Author Topic: Negotiating Reimbursements Fees  (Read 1217 times)

macbook

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Negotiating Reimbursements Fees
« on: October 12, 2011, 03:55:05 AM »
Hello again,

As a billing company, exposed to multiple provider groups' reimbursement fees, we would like to  start negotiating for increased reibursement with their respective  insurances. Are we in breach of the anti-trust law if we do this?

Thanks for your help.  I am also hoping Alice could write another book or artilce on negotiating contracts with networks and payors. :) 

Thank you,

PMRNC

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Re: Negotiating Reimbursements Fees
« Reply #1 on: October 12, 2011, 06:45:29 AM »
No, there are still quite a few carriers who will negotiation, key is to have all your ducks in a row, specialty and statistics on area provider's services, etc.  And also you should NOT complete the process without an attorney to sign off on the contracts! Either require the provider to have on on retainer or have one yourself.
Linda Walker
Practice Managers Resource & Networking Community
One Stop Resources, Education and Networking for Medical Billers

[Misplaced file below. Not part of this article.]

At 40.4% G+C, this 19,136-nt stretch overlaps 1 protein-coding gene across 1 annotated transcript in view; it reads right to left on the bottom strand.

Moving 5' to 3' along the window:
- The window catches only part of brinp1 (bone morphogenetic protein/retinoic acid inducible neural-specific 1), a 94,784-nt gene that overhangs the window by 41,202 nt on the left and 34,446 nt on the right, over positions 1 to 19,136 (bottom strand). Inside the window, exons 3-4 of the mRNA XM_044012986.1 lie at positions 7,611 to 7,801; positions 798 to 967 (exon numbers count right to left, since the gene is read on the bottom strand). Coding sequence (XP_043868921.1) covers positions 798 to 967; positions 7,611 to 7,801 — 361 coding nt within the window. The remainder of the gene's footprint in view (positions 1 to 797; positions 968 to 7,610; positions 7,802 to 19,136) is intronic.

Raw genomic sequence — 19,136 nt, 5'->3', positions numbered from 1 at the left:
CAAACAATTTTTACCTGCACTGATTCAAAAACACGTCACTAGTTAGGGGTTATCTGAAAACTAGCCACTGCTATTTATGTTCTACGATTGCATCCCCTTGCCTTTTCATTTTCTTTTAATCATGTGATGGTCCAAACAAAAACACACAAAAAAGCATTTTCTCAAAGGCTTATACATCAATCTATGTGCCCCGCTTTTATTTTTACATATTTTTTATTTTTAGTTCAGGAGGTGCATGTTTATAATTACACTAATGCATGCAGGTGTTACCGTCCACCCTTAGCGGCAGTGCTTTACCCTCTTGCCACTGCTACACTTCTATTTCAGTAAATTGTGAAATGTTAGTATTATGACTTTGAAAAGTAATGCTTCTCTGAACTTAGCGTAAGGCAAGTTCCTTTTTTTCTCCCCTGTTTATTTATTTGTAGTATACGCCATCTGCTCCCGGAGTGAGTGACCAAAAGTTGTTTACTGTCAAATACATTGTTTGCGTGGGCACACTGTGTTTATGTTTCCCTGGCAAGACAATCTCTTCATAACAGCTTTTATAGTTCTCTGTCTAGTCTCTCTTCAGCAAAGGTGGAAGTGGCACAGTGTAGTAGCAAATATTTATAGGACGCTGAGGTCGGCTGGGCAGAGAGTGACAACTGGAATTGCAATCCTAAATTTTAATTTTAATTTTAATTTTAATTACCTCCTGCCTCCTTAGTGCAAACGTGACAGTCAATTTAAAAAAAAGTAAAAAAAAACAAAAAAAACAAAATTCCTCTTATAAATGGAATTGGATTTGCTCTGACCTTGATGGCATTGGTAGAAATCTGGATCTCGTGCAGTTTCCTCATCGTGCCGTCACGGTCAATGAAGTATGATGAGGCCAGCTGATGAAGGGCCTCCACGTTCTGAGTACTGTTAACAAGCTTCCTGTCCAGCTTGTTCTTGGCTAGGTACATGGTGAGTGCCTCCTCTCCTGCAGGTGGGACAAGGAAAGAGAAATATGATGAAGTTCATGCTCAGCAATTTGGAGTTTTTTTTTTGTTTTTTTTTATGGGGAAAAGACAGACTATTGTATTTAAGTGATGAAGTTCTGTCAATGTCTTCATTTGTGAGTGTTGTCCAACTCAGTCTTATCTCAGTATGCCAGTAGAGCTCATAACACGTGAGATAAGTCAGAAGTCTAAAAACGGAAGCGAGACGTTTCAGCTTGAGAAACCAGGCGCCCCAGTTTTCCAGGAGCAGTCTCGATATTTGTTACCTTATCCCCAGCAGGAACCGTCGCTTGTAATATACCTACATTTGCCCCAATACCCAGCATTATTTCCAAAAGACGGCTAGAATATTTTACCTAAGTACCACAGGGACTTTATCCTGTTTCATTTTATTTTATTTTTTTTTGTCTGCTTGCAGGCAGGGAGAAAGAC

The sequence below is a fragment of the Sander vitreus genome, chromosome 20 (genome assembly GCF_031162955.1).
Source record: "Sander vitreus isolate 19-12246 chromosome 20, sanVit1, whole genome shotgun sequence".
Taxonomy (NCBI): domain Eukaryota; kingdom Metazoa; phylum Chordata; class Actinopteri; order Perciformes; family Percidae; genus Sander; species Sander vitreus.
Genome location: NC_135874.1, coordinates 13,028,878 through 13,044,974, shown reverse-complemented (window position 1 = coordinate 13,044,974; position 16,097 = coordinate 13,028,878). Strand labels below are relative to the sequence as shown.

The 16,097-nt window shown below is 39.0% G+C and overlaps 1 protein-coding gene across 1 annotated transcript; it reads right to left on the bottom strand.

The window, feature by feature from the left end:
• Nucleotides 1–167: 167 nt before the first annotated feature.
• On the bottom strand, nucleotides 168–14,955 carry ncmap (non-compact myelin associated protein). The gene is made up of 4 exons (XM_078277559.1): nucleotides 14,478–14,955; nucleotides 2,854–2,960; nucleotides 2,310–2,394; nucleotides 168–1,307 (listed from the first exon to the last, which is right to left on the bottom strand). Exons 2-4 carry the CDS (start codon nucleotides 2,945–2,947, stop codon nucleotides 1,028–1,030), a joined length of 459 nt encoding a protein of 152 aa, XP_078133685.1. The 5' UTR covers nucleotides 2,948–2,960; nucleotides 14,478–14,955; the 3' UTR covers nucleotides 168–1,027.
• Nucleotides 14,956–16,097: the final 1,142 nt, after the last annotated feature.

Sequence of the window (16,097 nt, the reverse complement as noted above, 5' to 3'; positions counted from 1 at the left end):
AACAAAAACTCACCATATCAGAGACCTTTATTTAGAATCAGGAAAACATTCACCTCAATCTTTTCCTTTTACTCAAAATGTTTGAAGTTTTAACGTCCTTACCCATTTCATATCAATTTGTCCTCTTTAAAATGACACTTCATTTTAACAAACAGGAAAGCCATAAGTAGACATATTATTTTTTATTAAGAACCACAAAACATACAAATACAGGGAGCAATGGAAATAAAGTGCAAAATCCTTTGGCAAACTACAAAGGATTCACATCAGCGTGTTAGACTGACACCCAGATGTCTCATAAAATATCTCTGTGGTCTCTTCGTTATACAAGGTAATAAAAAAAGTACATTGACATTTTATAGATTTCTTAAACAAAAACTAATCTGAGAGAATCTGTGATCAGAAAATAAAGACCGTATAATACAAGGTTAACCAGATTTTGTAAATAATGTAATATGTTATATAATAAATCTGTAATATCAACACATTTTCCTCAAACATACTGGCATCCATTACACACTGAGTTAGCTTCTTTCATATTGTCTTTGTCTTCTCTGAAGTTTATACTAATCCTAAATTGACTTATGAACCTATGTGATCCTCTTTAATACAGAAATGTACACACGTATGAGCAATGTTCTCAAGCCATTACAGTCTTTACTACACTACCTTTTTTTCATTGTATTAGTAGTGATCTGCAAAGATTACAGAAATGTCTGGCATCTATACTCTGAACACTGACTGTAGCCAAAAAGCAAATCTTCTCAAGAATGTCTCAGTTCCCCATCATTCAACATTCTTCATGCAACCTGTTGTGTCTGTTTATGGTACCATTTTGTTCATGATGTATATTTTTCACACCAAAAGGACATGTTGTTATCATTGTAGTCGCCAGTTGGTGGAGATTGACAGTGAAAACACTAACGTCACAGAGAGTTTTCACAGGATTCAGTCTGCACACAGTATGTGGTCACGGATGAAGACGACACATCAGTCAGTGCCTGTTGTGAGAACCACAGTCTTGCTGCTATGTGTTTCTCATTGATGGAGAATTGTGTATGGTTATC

www.billerswebsite.com

macbook

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Re: Negotiating Reimbursements Fees
« Reply #2 on: October 13, 2011, 06:19:01 PM »
Thanks Linda. I appreciate it.

United Healthcare is really one of those who don't even bother replying to our request for negotiations. :(. I then thought, maybe, I am not doing it right. :)

 Well, I guess I will stay away from negotiating fees for now since it really is just an added headache. Plus an added expense to either myself or to our clients, if I need a lawyer to look into it.

I really appreciate your reply.

Thank you.

PMRNC

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Re: Negotiating Reimbursements Fees
« Reply #3 on: October 25, 2011, 08:33:54 AM »
One of things carriers look for to open negotiations is marketability from their prospective.. they like provider's who have a service other providers in the area may not have, they look at that first. That's just ONE of things they look to first before negotiations. There are carriers who "across the board" will NOT negotiate in certain areas, this is where the attorney really is needed and not just to go over the contracts, as they can determine if a carrier is within their right to NOT negotiate based on geographic location, services, etc.  A LOT goes into credentialing at this level.. if you decide to do it you need to really charge a decent fee to recoup your time. It's a lot of work but it can also be a great service to your larger providers. (I don't normally do this for solo or very small specialty groups as they often don't want to pay the higher fees to do so)
Linda Walker
Practice Managers Resource & Networking Community
One Stop Resources, Education and Networking for Medical Billers
www.billerswebsite.com